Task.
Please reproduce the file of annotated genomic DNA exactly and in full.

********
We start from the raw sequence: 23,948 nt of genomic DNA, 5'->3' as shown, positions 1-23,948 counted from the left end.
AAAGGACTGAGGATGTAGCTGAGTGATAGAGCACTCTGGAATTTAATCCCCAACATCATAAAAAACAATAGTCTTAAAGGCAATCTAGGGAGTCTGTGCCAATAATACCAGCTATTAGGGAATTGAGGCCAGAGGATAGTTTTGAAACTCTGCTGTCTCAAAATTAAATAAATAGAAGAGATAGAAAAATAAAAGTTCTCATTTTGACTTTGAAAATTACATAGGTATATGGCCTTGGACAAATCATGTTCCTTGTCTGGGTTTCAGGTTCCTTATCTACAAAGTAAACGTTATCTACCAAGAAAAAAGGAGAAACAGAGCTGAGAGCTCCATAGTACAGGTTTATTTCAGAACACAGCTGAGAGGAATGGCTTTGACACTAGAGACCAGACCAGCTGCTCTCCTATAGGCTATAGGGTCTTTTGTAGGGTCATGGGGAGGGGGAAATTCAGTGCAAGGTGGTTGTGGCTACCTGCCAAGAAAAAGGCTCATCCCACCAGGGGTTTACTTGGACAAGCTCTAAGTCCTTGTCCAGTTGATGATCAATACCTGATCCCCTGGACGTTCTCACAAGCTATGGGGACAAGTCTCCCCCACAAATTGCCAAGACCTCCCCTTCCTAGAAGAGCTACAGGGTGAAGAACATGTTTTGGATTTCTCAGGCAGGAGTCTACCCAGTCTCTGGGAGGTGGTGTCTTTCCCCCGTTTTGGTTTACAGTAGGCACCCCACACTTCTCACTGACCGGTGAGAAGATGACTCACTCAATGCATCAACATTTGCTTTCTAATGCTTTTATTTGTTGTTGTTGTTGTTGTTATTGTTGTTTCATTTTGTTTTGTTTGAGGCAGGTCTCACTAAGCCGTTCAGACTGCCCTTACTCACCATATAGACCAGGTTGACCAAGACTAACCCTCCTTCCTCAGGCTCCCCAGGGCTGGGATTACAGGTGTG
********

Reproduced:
We start from the raw sequence: 23,948 nt of genomic DNA, 5'->3' as shown, positions 1-23,948 counted from the left end.
AAAGGACTGAGGATGTAGCTGAGTGATAGAGCACTCTGGAATTTAATCCCCAACATCATAAAAAACAATAGTCTTAAAGGCAATCTAGGGAGTCTGTGCCAATAATACCAGCTATTAGGGAATTGAGGCCAGAGGATAGTTTTGAAACTCTGCTGTCTCAAAATTAAATAAATAGAAGAGATAGAAAAATAAAAGTTCTCATTTTGACTTTGAAAATTACATAGGTATATGGCCTTGGACAAATCATGTTCCTTGTCTGGGTTTCAGGTTCCTTATCTACAAAGTAAACGTTATCTACCAAGAAAAAAGGAGAAACAGAGCTGAGAGCTCCATAGTACAGGTTTATTTCAGAACACAGCTGAGAGGAATGGCTTTGACACTAGAGACCAGACCAGCTGCTCTCCTATAGGCTATAGGGTCTTTTGTAGGGTCATGGGGAGGGGGAAATTCAGTGCAAGGTGGTTGTGGCTACCTGCCAAGAAAAAGGCTCATCCCACCAGGGGTTTACTTGGACAAGCTCTAAGTCCTTGTCCAGTTGATGATCAATACCTGATCCCCTGGACGTTCTCACAAGCTATGGGGACAAGTCTCCCCCACAAATTGCCAAGACCTCCCCTTCCTAGAAGAGCTACAGGGTGAAGAACATGTTTTGGATTTCTCAGGCAGGAGTCTACCCAGTCTCTGGGAGGTGGTGTCTTTCCCCCGTTTTGGTTTACAGTAGGCACCCCACACTTCTCACTGACCGGTGAGAAGATGACTCACTCAATGCATCAACATTTGCTTTCTAATGCTTTTATTTGTTGTTGTTGTTGTTGTTATTGTTGTTTCATTTTGTTTTGTTTGAGGCAGGTCTCACTAAGCCGTTCAGACTGCCCTTACTCACCATATAGACCAGGTTGACCAAGACTAACCCTCCTTCCTCAGGCTCCCCAGGGCTGGGATTACAGGTGTG